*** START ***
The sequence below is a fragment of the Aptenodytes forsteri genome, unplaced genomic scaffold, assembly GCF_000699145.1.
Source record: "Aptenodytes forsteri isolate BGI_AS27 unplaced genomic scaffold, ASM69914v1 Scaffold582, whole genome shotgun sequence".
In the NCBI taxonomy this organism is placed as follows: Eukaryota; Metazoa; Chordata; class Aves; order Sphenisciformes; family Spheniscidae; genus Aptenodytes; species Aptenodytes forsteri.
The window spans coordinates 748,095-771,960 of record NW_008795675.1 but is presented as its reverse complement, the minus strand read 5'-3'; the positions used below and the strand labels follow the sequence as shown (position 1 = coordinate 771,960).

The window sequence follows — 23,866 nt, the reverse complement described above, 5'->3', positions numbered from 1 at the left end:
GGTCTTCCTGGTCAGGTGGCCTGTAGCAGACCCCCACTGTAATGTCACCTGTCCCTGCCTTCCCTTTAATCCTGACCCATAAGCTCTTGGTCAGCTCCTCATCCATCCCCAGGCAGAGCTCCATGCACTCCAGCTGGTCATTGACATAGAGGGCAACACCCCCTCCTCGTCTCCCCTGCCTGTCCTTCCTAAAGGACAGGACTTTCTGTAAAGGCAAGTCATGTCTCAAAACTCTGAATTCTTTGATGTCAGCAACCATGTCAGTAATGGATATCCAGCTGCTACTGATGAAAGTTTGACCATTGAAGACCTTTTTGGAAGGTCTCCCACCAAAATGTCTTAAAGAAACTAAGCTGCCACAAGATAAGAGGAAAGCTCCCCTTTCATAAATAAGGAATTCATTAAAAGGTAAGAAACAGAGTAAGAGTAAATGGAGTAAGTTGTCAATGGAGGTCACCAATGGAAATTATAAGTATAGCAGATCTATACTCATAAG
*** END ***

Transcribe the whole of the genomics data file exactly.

The sequence below is a fragment of the Aptenodytes forsteri genome, unplaced genomic scaffold, assembly GCF_000699145.1.
Source record: "Aptenodytes forsteri isolate BGI_AS27 unplaced genomic scaffold, ASM69914v1 Scaffold582, whole genome shotgun sequence".
In the NCBI taxonomy this organism is placed as follows: Eukaryota; Metazoa; Chordata; class Aves; order Sphenisciformes; family Spheniscidae; genus Aptenodytes; species Aptenodytes forsteri.
The window spans coordinates 748,095-771,960 of record NW_008795675.1 but is presented as its reverse complement, the minus strand read 5'-3'; the positions used below and the strand labels follow the sequence as shown (position 1 = coordinate 771,960).

The window sequence follows — 23,866 nt, the reverse complement described above, 5'->3', positions numbered from 1 at the left end:
GGTCTTCCTGGTCAGGTGGCCTGTAGCAGACCCCCACTGTAATGTCACCTGTCCCTGCCTTCCCTTTAATCCTGACCCATAAGCTCTTGGTCAGCTCCTCATCCATCCCCAGGCAGAGCTCCATGCACTCCAGCTGGTCATTGACATAGAGGGCAACACCCCCTCCTCGTCTCCCCTGCCTGTCCTTCCTAAAGGACAGGACTTTCTGTAAAGGCAAGTCATGTCTCAAAACTCTGAATTCTTTGATGTCAGCAACCATGTCAGTAATGGATATCCAGCTGCTACTGATGAAAGTTTGACCATTGAAGACCTTTTTGGAAGGTCTCCCACCAAAATGTCTTAAAGAAACTAAGCTGCCACAAGATAAGAGGAAAGCTCCCCTTTCATAAATAAGGAATTCATTAAAAGGTAAGAAACAGAGTAAGAGTAAATGGAGTAAGTTGTCAATGGAGGTCACCAATGGAAATTATAAGTATAGCAGATCTATACTCATAAG